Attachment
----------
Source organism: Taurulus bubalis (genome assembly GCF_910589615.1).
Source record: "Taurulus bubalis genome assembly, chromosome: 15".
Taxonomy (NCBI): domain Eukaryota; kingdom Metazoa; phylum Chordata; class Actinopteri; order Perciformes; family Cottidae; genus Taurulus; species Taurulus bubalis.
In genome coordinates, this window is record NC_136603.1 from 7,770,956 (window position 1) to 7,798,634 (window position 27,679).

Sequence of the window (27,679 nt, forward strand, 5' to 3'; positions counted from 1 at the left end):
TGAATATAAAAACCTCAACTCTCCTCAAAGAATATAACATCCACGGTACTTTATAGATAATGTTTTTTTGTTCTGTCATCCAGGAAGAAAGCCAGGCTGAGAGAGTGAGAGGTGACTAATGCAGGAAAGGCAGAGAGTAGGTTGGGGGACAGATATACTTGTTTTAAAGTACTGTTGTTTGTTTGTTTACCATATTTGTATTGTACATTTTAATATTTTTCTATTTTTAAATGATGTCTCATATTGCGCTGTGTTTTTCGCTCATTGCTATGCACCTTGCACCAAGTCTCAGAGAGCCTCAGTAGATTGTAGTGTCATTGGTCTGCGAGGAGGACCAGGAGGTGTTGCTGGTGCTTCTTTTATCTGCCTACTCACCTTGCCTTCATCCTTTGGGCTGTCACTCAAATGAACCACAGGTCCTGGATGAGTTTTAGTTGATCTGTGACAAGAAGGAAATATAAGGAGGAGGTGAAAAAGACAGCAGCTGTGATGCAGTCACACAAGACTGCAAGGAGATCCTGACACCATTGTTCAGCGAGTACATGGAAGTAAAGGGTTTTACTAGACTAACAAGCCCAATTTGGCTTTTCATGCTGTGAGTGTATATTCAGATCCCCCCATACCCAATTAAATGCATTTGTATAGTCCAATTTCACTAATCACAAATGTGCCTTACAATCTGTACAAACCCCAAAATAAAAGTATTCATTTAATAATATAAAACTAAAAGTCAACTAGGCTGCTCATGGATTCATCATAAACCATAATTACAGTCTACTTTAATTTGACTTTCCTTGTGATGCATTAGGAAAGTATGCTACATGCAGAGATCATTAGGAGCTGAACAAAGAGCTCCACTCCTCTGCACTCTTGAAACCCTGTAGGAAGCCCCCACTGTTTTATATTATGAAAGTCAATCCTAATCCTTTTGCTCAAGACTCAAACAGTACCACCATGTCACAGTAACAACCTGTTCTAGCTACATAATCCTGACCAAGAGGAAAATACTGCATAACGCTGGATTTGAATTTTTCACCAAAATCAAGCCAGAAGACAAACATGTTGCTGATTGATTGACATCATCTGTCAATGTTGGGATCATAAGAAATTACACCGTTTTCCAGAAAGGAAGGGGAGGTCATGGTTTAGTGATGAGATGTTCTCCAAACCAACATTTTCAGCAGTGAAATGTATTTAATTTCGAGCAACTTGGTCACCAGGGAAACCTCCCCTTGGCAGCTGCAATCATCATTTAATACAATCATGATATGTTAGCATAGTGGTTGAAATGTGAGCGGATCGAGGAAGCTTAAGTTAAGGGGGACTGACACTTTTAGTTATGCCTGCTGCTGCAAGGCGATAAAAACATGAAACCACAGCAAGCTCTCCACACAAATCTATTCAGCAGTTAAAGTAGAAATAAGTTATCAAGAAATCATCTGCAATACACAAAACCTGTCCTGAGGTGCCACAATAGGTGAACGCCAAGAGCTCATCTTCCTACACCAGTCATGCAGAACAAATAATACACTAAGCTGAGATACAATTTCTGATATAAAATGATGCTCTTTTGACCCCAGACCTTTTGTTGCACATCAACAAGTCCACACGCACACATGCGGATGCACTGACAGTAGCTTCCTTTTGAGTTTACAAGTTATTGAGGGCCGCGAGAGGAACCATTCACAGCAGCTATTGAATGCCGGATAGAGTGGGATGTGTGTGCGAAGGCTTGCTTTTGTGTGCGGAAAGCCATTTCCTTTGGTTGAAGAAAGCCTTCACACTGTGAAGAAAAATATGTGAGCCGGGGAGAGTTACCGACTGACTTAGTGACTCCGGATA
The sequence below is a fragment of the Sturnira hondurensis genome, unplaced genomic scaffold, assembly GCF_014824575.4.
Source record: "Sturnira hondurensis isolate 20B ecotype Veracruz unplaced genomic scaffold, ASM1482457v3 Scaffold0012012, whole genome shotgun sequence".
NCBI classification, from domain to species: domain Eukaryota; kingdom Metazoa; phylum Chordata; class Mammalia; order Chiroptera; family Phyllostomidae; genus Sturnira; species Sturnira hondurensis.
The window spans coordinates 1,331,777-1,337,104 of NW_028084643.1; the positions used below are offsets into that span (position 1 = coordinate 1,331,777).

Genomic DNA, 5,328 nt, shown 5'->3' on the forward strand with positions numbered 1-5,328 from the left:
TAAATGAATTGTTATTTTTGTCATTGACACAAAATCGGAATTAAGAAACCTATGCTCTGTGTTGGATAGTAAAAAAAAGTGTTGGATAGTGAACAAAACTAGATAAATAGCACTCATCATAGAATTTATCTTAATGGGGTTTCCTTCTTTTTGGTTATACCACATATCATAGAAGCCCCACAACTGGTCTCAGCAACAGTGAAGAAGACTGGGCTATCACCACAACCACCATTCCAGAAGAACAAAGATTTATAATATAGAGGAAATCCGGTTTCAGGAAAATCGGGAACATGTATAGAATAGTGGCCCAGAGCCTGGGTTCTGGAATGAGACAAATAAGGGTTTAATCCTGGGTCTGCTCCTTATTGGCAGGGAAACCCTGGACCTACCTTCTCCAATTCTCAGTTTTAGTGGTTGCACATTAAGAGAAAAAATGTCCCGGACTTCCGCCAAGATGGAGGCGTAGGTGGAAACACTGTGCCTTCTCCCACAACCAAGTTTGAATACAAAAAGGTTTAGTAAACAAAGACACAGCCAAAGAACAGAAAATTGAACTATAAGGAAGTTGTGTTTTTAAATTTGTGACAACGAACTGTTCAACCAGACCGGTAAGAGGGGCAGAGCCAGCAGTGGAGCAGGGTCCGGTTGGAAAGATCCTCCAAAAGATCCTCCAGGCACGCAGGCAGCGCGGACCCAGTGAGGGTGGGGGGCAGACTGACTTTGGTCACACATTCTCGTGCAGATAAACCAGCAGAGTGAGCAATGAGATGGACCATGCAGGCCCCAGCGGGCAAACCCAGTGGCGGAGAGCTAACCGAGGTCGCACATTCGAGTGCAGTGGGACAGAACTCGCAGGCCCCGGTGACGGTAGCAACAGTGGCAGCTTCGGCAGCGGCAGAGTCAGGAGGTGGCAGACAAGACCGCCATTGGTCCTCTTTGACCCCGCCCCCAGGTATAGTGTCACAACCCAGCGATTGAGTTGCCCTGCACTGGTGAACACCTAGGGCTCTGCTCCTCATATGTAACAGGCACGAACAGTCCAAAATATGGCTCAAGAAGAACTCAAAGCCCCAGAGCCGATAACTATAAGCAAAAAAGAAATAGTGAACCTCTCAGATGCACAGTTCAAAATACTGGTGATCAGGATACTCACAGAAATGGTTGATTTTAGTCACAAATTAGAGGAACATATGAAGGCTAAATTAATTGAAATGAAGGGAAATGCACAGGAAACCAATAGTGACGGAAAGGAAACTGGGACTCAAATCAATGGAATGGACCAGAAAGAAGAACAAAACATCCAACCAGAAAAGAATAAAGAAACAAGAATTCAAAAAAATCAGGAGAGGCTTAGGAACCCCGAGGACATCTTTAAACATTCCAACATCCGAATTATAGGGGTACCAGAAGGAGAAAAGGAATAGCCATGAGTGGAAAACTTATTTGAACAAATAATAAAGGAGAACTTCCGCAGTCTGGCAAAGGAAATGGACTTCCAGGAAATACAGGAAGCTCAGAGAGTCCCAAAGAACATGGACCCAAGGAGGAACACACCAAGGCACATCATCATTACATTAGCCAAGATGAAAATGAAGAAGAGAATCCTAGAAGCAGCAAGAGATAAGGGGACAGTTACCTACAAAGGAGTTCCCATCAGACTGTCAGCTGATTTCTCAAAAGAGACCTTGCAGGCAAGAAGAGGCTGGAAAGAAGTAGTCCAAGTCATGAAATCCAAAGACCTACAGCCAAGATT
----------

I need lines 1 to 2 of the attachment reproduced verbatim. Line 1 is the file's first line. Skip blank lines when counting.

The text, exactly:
Source organism: Taurulus bubalis (genome assembly GCF_910589615.1).
Source record: "Taurulus bubalis genome assembly, chromosome: 15".